Abe shot me a questioning look. “You sure? I mean, he’s the reason we’ve got a bomb threat.”

“And the best one to stop it, just in case the bomb squad can’t.”

Abe pursed his lips, nodding. “I mean hey, if you’re wrong it’s not like there’s a lot at risk right? We’ll all just blow up. No biggie.”

I exhaled through my nose. “I’m gonna gear up and meet you at the car in a min.”

Abe said nothing, instead helping the other officers handle the uncooperative Curtis.

Terrorists never play nice.

I walked over to a table decked out in Kevlar, rifles, ammunition and more. Within a minute, I was geared up and heading towards the cruiser. I opened the door to the vehicle and clambered in. A disgruntled series of noises emanated from the back seat. I turned to find Curtis sitting in the back row, cuffed to a metal bar running along the roof, an officer sat next to him. “You had to put him in the back of our car?”

“Hey, you wanted to bring the criminal along, you know that means they ride wit us.” commented Abe.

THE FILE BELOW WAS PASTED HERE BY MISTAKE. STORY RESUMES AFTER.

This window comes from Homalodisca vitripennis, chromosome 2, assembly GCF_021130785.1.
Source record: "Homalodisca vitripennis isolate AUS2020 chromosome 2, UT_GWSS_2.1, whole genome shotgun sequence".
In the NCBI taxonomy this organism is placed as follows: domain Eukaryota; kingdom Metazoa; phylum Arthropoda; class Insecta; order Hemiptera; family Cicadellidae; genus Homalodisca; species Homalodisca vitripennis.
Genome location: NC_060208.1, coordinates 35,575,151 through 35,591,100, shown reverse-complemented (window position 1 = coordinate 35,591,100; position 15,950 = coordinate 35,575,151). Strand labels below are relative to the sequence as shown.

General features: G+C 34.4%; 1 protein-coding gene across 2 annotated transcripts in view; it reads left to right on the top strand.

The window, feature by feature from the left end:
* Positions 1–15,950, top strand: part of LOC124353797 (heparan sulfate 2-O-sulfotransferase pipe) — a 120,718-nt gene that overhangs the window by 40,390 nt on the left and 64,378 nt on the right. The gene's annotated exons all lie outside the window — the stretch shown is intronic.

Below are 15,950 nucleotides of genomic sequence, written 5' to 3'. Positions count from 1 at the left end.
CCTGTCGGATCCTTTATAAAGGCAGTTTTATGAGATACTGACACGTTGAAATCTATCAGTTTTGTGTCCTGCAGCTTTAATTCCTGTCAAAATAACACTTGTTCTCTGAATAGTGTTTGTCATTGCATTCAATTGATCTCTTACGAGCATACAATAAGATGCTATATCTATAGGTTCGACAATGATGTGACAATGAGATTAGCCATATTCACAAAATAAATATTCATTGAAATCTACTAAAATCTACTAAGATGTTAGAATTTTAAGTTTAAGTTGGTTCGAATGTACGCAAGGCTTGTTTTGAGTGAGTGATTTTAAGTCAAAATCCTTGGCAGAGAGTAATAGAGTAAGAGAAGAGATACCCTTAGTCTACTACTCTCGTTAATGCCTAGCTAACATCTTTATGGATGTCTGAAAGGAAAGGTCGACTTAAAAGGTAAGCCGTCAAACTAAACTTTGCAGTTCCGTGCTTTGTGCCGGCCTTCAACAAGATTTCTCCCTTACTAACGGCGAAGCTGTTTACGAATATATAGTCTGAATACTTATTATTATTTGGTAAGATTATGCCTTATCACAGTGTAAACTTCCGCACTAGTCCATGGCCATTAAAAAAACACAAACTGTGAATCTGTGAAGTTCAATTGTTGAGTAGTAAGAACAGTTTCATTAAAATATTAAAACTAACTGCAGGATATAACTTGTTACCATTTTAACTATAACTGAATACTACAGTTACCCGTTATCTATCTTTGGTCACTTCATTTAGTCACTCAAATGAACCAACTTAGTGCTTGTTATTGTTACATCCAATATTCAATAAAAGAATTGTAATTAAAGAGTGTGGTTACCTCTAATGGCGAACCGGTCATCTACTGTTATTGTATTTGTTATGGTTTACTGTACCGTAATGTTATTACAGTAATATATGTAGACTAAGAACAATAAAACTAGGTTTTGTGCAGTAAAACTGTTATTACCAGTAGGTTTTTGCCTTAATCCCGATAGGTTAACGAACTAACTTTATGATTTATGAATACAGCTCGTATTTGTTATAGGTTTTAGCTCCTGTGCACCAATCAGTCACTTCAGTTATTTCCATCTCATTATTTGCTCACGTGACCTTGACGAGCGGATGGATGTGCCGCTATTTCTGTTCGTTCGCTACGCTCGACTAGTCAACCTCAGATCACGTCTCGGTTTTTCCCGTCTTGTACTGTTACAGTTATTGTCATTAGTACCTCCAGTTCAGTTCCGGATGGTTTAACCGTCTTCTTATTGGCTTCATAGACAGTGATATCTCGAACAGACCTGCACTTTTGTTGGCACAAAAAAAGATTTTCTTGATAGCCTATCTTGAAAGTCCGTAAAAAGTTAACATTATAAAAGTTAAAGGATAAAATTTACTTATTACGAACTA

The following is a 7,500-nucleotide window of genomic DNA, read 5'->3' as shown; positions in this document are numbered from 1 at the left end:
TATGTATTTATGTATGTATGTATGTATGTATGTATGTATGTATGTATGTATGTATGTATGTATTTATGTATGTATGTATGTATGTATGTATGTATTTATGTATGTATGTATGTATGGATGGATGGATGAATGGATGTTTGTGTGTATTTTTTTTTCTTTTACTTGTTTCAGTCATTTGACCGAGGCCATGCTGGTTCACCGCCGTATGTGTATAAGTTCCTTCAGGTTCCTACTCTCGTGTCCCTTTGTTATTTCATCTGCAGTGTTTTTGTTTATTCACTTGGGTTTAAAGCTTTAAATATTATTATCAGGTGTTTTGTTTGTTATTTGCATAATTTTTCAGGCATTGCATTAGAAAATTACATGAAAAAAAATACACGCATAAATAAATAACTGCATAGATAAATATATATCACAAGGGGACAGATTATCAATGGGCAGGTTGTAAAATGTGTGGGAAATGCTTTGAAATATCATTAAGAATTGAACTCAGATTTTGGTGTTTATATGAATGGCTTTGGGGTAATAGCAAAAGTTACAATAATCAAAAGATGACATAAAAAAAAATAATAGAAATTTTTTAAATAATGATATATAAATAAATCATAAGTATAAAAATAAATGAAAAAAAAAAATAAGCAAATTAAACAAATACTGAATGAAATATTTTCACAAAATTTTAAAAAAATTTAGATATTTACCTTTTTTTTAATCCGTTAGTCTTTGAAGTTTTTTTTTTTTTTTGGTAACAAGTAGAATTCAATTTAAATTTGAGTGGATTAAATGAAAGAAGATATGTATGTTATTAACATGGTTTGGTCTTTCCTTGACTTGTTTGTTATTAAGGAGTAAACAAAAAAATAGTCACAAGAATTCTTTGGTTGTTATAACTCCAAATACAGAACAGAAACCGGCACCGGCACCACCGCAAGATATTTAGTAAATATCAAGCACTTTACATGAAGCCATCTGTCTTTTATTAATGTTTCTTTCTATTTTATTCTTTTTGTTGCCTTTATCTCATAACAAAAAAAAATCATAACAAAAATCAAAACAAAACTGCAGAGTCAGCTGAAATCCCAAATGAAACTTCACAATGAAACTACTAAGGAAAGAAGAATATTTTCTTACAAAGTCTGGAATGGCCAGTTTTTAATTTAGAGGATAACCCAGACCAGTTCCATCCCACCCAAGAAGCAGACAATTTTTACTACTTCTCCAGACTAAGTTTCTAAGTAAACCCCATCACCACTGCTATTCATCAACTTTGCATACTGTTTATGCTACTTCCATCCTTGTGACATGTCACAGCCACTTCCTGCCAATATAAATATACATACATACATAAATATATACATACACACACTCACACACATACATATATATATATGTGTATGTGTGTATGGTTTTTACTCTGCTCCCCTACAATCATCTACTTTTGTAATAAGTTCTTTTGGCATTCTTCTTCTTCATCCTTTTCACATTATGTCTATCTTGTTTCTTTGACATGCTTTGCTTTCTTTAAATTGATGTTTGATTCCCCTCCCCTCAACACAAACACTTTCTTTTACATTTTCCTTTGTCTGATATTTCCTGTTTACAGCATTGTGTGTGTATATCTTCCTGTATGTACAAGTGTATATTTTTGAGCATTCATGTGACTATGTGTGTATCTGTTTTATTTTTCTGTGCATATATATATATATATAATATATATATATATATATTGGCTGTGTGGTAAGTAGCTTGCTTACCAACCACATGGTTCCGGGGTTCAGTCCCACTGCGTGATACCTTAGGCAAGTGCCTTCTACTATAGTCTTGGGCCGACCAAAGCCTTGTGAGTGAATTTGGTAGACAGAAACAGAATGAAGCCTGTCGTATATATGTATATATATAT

“I’m not too thrilled about it either,” called a voice from the backseat. He was dressed in full tactical gear, heavy ballistic plating, Kevlar and black clothing.

“Quit bitchin’ McKenzie.” I turned over my shoulder to flash him a smile that was all teeth. He grumbled something incoherent and went back to training his shotgun on our would be bomber.

An ear jarring screech filled the air as rubber burned. The cruiser lurched forwards as we sped down the street. Sirens blared above and around us, lights cascading off the glass of nearby buildings. Abe said something as he drove, but it came over muffled. The sirens quieted and an electric jolt shot between my temples.

She had an easy smile, perfect white teeth, and hair you wanted to run your fingers through.

“Nick?” said Abe.